The links between these different periods are lightly wrought, a matter of small echoes rather than hammily wrangled plot lines. A gesture is repeated in multiple centuries, gaining in poignancy on each return. A beautiful silver teapot disappears in one world, only to wash up in an antique shop in another. A small boy re-emerges – delightfully, heartbreakingly – as an elderly man. And the sound of “Emperor Waltz” drifts from doorways and windows, a catchy, persistent reminder of how art works: “It had spread from player to player, from music to memory, and passed on and on, through fashion and neglect making its way in the world . . . a benevolent contagion.”

The central question in all of this is about value, the way it shifts and slips and slides. What is art worth? How do you make a good life? Are principles worth dying for, as Perpetua concludes, or can you abandon them and settle for a secure, if not exactly satisfying, existence? There are no pat answers but it’s hard not to emerge in favour of defiance, of making something that endures, whatever the individual cost.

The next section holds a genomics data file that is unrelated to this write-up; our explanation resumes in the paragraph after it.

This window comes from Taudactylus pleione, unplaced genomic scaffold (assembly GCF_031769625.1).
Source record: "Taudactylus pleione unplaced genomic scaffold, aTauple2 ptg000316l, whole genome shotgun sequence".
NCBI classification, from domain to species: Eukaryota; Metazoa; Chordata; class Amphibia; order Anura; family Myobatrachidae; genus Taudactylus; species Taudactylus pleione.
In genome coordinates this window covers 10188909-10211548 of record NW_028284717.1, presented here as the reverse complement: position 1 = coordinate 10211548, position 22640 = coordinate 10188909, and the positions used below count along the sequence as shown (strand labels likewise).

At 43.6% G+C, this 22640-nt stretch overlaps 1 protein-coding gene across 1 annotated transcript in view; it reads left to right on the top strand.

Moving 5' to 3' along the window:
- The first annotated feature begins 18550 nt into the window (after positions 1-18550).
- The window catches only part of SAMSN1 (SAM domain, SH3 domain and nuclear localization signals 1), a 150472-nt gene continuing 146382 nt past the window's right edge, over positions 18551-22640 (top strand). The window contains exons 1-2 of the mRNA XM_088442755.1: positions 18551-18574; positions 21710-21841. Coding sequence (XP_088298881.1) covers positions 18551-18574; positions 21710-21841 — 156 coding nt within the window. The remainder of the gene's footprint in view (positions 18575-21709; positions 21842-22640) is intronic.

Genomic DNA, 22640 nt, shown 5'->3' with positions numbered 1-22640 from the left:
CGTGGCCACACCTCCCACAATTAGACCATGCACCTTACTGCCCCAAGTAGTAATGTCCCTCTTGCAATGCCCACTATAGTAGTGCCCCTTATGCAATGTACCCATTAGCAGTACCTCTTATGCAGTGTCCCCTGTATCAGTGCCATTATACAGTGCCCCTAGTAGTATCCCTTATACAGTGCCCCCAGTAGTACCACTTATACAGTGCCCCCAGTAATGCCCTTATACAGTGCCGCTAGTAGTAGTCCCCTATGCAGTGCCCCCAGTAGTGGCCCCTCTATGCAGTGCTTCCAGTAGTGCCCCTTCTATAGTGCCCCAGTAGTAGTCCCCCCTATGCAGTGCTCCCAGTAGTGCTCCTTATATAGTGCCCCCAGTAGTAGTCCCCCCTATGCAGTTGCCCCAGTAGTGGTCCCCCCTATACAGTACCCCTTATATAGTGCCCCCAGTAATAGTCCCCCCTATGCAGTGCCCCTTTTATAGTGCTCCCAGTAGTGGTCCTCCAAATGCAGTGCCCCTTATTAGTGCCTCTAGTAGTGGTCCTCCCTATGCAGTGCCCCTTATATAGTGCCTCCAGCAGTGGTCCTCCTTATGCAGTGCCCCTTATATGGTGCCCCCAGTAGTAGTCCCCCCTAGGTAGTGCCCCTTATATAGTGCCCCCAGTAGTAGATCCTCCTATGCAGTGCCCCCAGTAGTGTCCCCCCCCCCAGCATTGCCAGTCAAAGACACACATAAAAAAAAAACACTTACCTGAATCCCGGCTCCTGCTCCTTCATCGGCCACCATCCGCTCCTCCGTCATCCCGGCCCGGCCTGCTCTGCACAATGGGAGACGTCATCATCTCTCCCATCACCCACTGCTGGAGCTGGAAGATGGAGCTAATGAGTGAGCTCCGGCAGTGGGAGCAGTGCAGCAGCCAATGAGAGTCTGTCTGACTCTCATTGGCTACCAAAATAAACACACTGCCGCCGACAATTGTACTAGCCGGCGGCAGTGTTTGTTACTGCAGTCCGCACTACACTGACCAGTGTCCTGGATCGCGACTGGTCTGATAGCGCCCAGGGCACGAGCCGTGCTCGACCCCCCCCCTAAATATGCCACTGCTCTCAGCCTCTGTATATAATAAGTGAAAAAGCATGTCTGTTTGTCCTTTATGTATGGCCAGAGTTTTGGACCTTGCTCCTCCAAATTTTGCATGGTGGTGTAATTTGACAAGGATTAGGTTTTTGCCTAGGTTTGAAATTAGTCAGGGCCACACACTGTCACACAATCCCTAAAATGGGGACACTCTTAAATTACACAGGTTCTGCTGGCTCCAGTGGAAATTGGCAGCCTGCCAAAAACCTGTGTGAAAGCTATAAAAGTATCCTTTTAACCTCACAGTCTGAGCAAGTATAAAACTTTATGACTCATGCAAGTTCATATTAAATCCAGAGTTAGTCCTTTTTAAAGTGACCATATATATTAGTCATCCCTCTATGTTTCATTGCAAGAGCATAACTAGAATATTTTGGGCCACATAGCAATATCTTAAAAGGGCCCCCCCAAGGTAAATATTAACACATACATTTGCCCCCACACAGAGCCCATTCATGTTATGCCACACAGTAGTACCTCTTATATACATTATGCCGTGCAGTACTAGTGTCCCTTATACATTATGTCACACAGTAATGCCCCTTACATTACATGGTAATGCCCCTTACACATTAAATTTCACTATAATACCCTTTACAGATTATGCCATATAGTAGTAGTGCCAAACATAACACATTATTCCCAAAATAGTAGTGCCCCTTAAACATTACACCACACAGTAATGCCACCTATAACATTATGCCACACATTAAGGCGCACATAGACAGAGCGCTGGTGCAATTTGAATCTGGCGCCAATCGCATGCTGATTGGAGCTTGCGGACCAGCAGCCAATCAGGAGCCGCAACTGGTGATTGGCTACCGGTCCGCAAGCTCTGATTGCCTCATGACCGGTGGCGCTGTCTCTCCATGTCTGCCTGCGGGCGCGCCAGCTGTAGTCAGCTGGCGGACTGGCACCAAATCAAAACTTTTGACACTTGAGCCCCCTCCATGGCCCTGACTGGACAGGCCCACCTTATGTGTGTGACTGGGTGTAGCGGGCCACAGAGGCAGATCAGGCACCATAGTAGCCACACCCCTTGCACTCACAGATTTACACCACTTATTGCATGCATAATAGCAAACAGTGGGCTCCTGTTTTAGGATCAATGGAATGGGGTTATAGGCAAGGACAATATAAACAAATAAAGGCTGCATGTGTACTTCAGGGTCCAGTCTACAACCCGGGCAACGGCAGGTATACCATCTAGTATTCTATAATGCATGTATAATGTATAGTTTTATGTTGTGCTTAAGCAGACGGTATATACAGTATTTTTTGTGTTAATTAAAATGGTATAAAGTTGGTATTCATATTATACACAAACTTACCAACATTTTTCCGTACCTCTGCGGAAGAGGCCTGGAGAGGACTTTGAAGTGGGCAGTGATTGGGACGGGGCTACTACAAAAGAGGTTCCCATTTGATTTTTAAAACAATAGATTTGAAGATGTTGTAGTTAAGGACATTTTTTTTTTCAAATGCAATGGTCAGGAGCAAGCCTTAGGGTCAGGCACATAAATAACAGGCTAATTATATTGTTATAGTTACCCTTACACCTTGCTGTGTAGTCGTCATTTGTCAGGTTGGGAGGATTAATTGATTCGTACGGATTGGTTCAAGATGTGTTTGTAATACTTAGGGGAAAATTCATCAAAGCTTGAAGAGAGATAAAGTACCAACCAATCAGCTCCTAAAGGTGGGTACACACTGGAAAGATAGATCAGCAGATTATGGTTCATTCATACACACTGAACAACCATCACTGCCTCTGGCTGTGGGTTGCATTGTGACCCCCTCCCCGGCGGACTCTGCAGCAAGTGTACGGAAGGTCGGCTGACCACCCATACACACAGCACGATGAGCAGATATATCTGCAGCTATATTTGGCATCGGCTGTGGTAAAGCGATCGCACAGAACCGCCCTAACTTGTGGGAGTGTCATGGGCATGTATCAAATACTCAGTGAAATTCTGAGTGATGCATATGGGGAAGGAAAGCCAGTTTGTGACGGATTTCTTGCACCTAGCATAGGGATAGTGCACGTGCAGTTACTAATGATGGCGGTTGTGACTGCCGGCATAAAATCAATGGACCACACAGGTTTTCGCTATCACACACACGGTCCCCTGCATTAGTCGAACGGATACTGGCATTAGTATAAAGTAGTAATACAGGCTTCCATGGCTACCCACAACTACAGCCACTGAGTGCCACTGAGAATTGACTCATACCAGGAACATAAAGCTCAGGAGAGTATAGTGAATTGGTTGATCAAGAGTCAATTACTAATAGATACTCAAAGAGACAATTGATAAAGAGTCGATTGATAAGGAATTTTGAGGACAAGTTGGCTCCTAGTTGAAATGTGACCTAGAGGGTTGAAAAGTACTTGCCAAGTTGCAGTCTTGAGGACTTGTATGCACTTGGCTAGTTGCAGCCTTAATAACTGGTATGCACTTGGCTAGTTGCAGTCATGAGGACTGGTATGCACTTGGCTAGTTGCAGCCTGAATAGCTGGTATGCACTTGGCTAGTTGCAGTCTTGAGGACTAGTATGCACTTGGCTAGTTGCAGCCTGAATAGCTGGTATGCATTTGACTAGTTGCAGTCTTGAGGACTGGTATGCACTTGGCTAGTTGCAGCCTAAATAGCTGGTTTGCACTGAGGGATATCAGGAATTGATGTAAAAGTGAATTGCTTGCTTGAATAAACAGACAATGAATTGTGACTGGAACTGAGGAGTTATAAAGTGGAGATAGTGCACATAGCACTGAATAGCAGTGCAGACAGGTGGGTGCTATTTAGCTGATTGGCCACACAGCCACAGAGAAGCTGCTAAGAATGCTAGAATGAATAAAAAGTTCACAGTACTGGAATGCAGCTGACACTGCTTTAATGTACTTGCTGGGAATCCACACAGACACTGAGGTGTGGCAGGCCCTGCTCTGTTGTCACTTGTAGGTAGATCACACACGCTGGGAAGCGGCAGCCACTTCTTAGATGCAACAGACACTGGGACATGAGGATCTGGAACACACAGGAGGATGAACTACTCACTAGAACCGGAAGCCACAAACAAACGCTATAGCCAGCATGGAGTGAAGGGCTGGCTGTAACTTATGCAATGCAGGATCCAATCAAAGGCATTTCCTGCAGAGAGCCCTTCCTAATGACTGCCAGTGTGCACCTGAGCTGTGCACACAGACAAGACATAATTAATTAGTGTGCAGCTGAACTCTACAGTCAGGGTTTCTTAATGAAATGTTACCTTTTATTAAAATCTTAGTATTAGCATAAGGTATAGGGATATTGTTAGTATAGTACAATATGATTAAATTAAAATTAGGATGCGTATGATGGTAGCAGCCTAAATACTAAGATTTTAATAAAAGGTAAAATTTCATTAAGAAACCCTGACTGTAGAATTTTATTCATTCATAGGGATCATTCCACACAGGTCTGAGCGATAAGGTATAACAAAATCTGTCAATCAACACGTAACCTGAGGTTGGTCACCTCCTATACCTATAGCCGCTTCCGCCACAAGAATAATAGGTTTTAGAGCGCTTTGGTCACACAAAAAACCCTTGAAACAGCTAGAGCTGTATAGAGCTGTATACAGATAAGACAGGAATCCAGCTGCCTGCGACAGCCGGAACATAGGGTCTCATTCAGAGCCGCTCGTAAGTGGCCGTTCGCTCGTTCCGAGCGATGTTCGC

Duncan, in a tipsy speech at a benefit to save the shop, describes books as going out into the world like little candles. Later, he sums it up even more succinctly, saying of his long, wearying attempt to counteract isolation and invisibility: “I’ve lit a fucking torch.” Something of that same spark illuminates this generous, courageous firework of a novel – a Roman candle, alive and fizzing in the hand.

Olivia Laing is the author of “The Trip to Echo Spring” (Canongate, £10.99)

This article first appeared in the 08 July 2014 issue of the New Statesman, The end of the red-top era?

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Peculiar Ground by Lucy Hughes-Hallett asks how we shape history and how much is beyond our control